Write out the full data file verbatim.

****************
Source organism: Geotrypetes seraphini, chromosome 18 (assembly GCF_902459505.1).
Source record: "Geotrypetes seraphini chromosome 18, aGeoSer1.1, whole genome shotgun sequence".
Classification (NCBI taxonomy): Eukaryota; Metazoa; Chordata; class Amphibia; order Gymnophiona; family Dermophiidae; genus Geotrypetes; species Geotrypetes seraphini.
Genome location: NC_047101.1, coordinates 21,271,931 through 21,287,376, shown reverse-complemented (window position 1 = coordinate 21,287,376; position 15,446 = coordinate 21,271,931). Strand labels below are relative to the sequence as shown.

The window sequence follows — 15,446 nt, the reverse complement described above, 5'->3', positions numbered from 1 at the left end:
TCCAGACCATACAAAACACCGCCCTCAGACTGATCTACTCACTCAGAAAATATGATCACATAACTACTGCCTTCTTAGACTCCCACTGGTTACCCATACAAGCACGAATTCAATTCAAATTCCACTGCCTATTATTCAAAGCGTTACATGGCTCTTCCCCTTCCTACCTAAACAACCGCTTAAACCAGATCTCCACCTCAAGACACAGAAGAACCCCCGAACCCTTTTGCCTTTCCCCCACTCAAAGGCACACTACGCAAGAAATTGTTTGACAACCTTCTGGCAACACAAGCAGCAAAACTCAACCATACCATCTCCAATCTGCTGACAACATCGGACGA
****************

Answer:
Source organism: Geotrypetes seraphini, chromosome 18 (assembly GCF_902459505.1).
Source record: "Geotrypetes seraphini chromosome 18, aGeoSer1.1, whole genome shotgun sequence".
Classification (NCBI taxonomy): Eukaryota; Metazoa; Chordata; class Amphibia; order Gymnophiona; family Dermophiidae; genus Geotrypetes; species Geotrypetes seraphini.
Genome location: NC_047101.1, coordinates 21,271,931 through 21,287,376, shown reverse-complemented (window position 1 = coordinate 21,287,376; position 15,446 = coordinate 21,271,931). Strand labels below are relative to the sequence as shown.

The window sequence follows — 15,446 nt, the reverse complement described above, 5'->3', positions numbered from 1 at the left end:
TCCAGACCATACAAAACACCGCCCTCAGACTGATCTACTCACTCAGAAAATATGATCACATAACTACTGCCTTCTTAGACTCCCACTGGTTACCCATACAAGCACGAATTCAATTCAAATTCCACTGCCTATTATTCAAAGCGTTACATGGCTCTTCCCCTTCCTACCTAAACAACCGCTTAAACCAGATCTCCACCTCAAGACACAGAAGAACCCCCGAACCCTTTTGCCTTTCCCCCACTCAAAGGCACACTACGCAAGAAATTGTTTGACAACCTTCTGGCAACACAAGCAGCAAAACTCAACCATACCATCTCCAATCTGCTGACAACATCGGACGA